After many years of watching cinema, I finally had a brilliant epiphany today: “Not all people watch the same film.”. I know, genius, right? This is a thought that had been on the back of my mind for quite some time, but one that I hadn’t really given much thought to until today. This is because, in the past, most of my “differing opinions” have come when I’ve not appreciated a film others have, which hasn’t been much of an issue. I usually rationalized my opinion in some way and dismissed other people’s. But today I had the complete opposite experience. I watched a film that has had mixed/positive reviews from critics. Most people I know had already asked me to not watch the film. To add to all that, I myself wasn’t desperate to catch this film. But I did and, to my complete surprise, it struck a chord with me.

And that is when I had the aforementioned epiphany. Because when I realized my opinion was positive compared to the general public, it made me think about a film differently as opposed to when it is of the negative kind. I was not as dismissive of opinions as I might usually be. I was forced to introspect on what it is that made me react so positively while most others have had polar opposite reactions. I was forced to do all this because I was not the person dismissing other opinions, but rather it was my opinions that were dismissed by other people because I was the odd man out.

When talking about these two different kinds of reactions, I’d like to bring to your attention two very similar films: Vinnaithaandi Varuvaya and Neethaane En Ponvasantham. Both from Goutham Vasudev Menon. Both films in the same genre, though it can be argued that the latter isn’t a traditional romance. Both had brilliant soundtracks from two geniuses. Both addressed similar relationship issues. Yet, I absolutely loved one and was not as enamoured with the other as the public was.

The former film generated the first kind of reaction for me. It was universally loved with some people even going as far as to consider it a modern masterpiece. I myself thought it was well-made but definitely was not wowed like others. A lot of factors contributed to my feeling that way. I watched it when I was just out of college and was not as appreciative of films as I am right now. I saw it in a B-Theatre with friends who were making loud jokes most of the time. Most importantly, I was at a phase in my life where I generally did not appreciate that film and the kind of insight into love it offered. Since then, I’ve tried to revisit Vinnaithaandi Varuvaya but that first impression has always stuck with me.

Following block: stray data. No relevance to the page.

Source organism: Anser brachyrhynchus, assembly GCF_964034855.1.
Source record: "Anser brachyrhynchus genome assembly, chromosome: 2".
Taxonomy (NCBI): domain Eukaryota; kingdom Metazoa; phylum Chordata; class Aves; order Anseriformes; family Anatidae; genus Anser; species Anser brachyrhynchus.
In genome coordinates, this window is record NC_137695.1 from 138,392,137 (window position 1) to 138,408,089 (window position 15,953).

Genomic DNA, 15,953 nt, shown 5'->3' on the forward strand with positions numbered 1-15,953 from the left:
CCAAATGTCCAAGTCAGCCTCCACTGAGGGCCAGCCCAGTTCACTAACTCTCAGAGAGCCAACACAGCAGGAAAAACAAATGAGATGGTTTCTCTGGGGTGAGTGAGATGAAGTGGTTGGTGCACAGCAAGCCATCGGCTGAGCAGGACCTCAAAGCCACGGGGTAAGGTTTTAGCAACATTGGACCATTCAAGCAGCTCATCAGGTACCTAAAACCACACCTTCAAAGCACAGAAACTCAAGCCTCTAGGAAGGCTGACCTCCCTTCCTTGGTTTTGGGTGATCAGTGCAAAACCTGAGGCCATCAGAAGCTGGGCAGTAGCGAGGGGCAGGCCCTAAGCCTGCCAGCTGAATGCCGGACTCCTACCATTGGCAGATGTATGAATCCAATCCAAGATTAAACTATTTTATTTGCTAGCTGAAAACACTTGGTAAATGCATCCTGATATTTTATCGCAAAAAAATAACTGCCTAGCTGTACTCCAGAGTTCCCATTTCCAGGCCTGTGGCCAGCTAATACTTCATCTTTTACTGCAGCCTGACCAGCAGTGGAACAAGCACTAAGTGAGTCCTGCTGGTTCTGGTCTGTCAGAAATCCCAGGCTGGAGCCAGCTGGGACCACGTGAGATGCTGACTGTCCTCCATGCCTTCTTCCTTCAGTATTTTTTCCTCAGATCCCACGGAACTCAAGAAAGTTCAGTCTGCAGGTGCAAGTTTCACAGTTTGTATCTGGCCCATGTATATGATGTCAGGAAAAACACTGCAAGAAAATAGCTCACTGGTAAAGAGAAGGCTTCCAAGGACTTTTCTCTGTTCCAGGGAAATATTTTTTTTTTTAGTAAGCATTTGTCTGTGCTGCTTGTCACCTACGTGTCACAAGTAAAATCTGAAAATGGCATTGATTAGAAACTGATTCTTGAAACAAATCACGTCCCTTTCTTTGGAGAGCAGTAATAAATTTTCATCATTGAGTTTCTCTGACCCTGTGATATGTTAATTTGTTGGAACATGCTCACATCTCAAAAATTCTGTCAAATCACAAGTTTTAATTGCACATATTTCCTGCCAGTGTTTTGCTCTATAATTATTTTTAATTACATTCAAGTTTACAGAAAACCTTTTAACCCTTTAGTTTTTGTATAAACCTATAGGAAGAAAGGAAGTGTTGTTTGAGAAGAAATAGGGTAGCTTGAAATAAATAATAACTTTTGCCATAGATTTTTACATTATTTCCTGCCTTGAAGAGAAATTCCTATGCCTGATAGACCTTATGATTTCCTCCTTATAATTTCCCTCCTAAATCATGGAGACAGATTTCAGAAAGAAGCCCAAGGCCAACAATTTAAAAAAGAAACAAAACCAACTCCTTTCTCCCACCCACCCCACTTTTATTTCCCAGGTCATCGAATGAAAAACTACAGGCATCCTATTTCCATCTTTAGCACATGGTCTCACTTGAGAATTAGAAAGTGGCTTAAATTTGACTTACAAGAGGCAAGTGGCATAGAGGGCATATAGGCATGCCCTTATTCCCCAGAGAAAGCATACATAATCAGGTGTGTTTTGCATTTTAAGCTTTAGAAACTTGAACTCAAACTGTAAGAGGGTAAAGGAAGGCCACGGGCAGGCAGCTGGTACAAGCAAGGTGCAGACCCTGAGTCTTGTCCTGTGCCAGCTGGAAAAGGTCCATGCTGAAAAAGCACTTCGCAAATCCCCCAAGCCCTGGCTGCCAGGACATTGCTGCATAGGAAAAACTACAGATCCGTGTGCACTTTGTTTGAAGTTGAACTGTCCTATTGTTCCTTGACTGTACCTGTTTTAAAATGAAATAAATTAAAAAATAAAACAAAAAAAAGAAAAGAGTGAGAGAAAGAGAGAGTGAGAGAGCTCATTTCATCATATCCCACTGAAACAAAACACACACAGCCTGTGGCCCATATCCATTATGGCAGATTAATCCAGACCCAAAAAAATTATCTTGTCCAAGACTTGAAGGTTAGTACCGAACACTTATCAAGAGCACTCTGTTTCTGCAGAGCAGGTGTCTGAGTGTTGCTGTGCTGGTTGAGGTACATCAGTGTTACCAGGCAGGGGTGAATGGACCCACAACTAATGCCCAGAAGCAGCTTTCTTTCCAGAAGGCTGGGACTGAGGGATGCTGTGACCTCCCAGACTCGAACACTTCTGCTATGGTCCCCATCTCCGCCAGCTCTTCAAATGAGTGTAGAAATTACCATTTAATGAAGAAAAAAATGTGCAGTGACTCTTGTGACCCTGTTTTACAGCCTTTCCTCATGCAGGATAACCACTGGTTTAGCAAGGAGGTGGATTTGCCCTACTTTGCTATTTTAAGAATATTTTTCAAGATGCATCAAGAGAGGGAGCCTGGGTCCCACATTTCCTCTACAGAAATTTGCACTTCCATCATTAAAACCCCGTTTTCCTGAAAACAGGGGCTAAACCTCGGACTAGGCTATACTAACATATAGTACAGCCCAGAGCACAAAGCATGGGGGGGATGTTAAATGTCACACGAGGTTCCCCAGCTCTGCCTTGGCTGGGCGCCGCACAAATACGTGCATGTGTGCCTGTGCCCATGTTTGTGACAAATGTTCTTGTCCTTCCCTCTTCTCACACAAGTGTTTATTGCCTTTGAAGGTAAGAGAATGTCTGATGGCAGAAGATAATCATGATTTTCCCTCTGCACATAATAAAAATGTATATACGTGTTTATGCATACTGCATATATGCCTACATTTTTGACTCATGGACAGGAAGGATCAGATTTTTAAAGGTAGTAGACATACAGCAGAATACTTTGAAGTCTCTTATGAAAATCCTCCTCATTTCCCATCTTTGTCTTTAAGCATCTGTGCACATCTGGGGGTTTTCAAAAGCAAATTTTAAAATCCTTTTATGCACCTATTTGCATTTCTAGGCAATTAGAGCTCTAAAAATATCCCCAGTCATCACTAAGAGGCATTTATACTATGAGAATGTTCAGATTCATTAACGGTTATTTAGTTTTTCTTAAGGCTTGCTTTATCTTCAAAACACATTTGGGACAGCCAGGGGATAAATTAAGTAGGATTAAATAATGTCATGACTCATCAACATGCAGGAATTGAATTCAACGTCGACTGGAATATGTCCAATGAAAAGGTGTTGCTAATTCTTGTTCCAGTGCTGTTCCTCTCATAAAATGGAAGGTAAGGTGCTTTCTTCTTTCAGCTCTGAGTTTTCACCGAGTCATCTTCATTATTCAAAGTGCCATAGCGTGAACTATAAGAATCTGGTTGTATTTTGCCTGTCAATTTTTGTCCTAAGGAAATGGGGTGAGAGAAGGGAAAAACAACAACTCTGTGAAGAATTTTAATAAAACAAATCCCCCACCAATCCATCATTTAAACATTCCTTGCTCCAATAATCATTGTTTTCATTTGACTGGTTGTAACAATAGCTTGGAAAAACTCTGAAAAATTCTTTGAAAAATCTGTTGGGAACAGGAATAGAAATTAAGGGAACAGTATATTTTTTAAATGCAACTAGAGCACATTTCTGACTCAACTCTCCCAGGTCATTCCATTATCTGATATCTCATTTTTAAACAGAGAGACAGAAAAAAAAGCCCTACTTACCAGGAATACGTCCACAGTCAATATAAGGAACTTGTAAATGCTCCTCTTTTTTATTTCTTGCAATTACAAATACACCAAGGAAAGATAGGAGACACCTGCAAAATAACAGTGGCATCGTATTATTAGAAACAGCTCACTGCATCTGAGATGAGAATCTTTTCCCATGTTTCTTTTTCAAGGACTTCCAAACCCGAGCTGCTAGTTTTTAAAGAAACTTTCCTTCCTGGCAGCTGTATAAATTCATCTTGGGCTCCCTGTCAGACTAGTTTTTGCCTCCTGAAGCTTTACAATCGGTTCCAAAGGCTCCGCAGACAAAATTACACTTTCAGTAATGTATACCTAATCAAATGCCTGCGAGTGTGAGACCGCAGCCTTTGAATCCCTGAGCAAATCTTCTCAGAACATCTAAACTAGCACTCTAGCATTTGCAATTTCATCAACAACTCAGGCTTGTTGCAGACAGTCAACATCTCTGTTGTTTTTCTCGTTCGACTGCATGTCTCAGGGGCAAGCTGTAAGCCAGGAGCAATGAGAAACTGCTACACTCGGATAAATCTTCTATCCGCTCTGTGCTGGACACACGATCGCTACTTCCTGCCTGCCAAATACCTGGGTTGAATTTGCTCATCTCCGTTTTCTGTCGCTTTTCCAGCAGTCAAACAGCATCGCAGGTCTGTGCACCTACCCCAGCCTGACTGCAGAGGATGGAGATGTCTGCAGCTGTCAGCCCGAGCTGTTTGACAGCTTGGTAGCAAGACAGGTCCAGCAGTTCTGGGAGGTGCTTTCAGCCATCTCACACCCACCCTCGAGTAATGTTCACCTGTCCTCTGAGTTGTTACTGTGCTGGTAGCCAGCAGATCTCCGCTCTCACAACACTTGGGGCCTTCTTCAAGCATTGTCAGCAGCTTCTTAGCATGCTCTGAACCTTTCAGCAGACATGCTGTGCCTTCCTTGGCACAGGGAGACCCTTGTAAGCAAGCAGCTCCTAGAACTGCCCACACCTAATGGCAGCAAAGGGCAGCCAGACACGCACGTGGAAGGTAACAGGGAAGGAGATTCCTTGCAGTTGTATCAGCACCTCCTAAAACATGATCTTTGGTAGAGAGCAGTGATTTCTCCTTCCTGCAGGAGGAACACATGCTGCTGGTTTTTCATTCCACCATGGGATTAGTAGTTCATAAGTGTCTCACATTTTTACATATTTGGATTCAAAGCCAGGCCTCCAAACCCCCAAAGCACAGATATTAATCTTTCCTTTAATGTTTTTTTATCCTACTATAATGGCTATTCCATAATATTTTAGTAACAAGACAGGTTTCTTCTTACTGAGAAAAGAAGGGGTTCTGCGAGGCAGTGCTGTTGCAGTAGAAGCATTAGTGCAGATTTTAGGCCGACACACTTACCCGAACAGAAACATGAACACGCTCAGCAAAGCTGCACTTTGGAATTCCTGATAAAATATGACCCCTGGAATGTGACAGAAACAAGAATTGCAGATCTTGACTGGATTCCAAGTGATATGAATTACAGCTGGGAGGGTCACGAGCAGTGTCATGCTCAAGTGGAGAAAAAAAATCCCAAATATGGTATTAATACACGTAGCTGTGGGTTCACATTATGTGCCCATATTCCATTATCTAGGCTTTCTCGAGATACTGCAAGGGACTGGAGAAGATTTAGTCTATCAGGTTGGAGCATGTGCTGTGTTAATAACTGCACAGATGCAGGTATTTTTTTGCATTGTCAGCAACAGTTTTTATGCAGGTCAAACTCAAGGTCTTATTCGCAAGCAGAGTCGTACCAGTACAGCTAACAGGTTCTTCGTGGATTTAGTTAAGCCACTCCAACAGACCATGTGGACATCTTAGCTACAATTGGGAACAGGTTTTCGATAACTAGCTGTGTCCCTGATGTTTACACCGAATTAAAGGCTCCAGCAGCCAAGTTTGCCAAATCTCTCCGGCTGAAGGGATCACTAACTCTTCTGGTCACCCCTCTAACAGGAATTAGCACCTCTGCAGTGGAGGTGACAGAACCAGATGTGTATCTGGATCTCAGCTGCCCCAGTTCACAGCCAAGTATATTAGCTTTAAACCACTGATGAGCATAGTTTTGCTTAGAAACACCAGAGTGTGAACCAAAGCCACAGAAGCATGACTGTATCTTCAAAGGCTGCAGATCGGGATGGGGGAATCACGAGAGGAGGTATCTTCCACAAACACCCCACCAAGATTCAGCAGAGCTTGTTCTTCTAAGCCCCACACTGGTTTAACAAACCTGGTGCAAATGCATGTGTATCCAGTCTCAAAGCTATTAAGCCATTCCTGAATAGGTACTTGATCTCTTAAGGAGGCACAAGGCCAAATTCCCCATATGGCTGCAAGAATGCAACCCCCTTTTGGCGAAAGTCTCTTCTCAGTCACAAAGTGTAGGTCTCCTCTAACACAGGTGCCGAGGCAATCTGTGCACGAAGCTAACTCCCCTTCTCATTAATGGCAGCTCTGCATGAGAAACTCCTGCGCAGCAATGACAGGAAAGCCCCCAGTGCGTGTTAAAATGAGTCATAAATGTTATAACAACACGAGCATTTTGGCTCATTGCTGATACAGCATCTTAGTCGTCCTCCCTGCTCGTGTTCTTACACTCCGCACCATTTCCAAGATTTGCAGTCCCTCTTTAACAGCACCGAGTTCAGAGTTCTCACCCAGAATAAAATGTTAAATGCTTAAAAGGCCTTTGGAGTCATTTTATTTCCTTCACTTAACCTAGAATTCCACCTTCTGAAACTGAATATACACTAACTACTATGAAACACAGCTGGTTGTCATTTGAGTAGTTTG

Fast forward a couple of years to 2012. I’ve certainly matured a lot from being someone right out of college, having been in the workforce for 3 years. And more importantly, I’ve watched a lot more films in that time and have begun to appreciate the nuances of filmmaking. Today, I went into the theatre expecting nothing. There were only two reasons for me wanting to watch Neethaane En Ponvasantham. It was an Ilaiyaraaja musical (not in the traditional sense of the word) and I don’t think it gets better than that. I wanted to ogle at Samantha for two and a half hours. For a Goutham Menon film, my expectations couldn’t have been any lower. Yet I came out of the theatre feeling like I had watched an enriching experience, one of the best films of 2012, and certainly one of the best films in Goutham’s repertoire.

As I began to think about the film, it finally dawned on me why I’d always been told that films were cognitive experiences. No two people are ever going to watch the same film because no two people are going to have the same reactions to it. While this applies for all films in general, it is even more important when talking about a romance where you have to feel for the film and its characters as much as just watch it. This is why, although all romantic comedies adhere to the same formula, each person has their favourite and some are much more critically acclaimed than others. This is also the reason why, while Vinnaithaandi Varuvaya may have struck a chord with millions of fans, I didn’t enjoy it, and why I absolutely adored Neethaane En Ponvasantham while word-of-mouth has generally been bad.